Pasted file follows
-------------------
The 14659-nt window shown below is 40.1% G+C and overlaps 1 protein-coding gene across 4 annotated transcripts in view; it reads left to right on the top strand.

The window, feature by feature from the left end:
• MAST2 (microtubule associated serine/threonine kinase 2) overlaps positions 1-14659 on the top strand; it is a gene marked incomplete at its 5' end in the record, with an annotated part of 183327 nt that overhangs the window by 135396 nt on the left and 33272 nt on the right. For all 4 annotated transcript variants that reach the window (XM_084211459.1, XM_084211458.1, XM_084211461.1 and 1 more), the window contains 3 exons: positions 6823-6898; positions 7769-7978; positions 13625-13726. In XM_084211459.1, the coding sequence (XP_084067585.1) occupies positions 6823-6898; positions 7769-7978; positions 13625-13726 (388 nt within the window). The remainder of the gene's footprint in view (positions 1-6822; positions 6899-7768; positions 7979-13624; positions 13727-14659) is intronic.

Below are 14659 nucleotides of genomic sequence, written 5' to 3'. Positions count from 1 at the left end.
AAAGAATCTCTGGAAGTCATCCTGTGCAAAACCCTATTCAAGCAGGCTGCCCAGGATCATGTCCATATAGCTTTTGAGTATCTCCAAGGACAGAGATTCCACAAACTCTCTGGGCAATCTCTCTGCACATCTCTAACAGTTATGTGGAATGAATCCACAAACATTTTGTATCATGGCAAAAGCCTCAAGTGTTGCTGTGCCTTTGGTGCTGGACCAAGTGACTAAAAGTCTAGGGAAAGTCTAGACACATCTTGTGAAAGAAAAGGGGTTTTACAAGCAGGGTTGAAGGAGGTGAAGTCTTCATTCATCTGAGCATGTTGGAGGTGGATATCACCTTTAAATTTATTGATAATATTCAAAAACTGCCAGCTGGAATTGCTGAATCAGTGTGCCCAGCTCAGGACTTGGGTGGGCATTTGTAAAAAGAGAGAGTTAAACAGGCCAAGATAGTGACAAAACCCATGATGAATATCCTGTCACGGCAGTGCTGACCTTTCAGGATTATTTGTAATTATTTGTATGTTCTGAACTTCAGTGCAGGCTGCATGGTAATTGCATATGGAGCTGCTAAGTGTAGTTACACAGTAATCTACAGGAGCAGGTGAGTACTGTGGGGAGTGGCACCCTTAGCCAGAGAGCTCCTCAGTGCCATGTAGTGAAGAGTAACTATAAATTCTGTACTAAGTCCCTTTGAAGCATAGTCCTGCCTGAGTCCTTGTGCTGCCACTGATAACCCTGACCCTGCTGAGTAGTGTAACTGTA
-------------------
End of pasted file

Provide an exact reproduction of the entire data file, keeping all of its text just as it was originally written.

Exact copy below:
The 14659-nt window shown below is 40.1% G+C and overlaps 1 protein-coding gene across 4 annotated transcripts in view; it reads left to right on the top strand.

The window, feature by feature from the left end:
• MAST2 (microtubule associated serine/threonine kinase 2) overlaps positions 1-14659 on the top strand; it is a gene marked incomplete at its 5' end in the record, with an annotated part of 183327 nt that overhangs the window by 135396 nt on the left and 33272 nt on the right. For all 4 annotated transcript variants that reach the window (XM_084211459.1, XM_084211458.1, XM_084211461.1 and 1 more), the window contains 3 exons: positions 6823-6898; positions 7769-7978; positions 13625-13726. In XM_084211459.1, the coding sequence (XP_084067585.1) occupies positions 6823-6898; positions 7769-7978; positions 13625-13726 (388 nt within the window). The remainder of the gene's footprint in view (positions 1-6822; positions 6899-7768; positions 7979-13624; positions 13727-14659) is intronic.

Below are 14659 nucleotides of genomic sequence, written 5' to 3'. Positions count from 1 at the left end.
AAAGAATCTCTGGAAGTCATCCTGTGCAAAACCCTATTCAAGCAGGCTGCCCAGGATCATGTCCATATAGCTTTTGAGTATCTCCAAGGACAGAGATTCCACAAACTCTCTGGGCAATCTCTCTGCACATCTCTAACAGTTATGTGGAATGAATCCACAAACATTTTGTATCATGGCAAAAGCCTCAAGTGTTGCTGTGCCTTTGGTGCTGGACCAAGTGACTAAAAGTCTAGGGAAAGTCTAGACACATCTTGTGAAAGAAAAGGGGTTTTACAAGCAGGGTTGAAGGAGGTGAAGTCTTCATTCATCTGAGCATGTTGGAGGTGGATATCACCTTTAAATTTATTGATAATATTCAAAAACTGCCAGCTGGAATTGCTGAATCAGTGTGCCCAGCTCAGGACTTGGGTGGGCATTTGTAAAAAGAGAGAGTTAAACAGGCCAAGATAGTGACAAAACCCATGATGAATATCCTGTCACGGCAGTGCTGACCTTTCAGGATTATTTGTAATTATTTGTATGTTCTGAACTTCAGTGCAGGCTGCATGGTAATTGCATATGGAGCTGCTAAGTGTAGTTACACAGTAATCTACAGGAGCAGGTGAGTACTGTGGGGAGTGGCACCCTTAGCCAGAGAGCTCCTCAGTGCCATGTAGTGAAGAGTAACTATAAATTCTGTACTAAGTCCCTTTGAAGCATAGTCCTGCCTGAGTCCTTGTGCTGCCACTGATAACCCTGACCCTGCTGAGTAGTGTAACTGTA